Why did Hawaii become part of the United States? How did Native Hawaiians respond?
Pacific Islanders ruled the Hawaiian Islands for nearly a thousand years until, in the 19th century, European and American colonizers began to settle the islands. Settlement changed the islands' dominant culture and European disease devastated the population of native Hawaiians. After a series of coups and Constitutional changes, the United States government annexed the islands and Hawaii became part of the growing American empire in 1898. But the Hawaiian Royal Family and the native Hawaiians did not turn over their Kingdom quietly: They protested. King Kalakaua and then his sister, Queen Liliuokalani, failed to withstand the push for American "Manifest Destiny," but their protest became an inspiration for civic activism and their Palace -- a lavish mix of indigenous and European architecture -- became a powerful symbol of Hawaiian heritage and history.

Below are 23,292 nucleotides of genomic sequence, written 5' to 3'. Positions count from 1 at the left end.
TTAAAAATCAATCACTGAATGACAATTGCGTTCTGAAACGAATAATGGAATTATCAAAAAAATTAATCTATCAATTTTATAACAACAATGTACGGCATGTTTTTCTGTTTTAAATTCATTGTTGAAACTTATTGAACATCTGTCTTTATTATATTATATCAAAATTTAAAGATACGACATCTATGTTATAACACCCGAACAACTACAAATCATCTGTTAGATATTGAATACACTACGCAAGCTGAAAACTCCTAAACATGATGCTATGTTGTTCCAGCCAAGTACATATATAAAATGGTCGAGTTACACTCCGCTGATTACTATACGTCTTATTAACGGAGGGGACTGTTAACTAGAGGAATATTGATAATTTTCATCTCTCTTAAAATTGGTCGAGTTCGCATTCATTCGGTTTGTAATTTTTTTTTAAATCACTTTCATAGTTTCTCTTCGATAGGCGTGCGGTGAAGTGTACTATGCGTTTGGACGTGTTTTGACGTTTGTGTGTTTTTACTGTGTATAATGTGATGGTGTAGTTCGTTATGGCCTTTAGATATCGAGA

Learn more about Hawai'i's last monarch, Queen Lili'oukalani and the importance of 'Iolani Palace, the only palace in the US, with 'Iolani Palace: A Hawaiian Place of History, Power, and Prestige. This Teaching with Historic Places lesson plan includes background history, historic photographs, and trasncripts of original documents to tell the story about this place.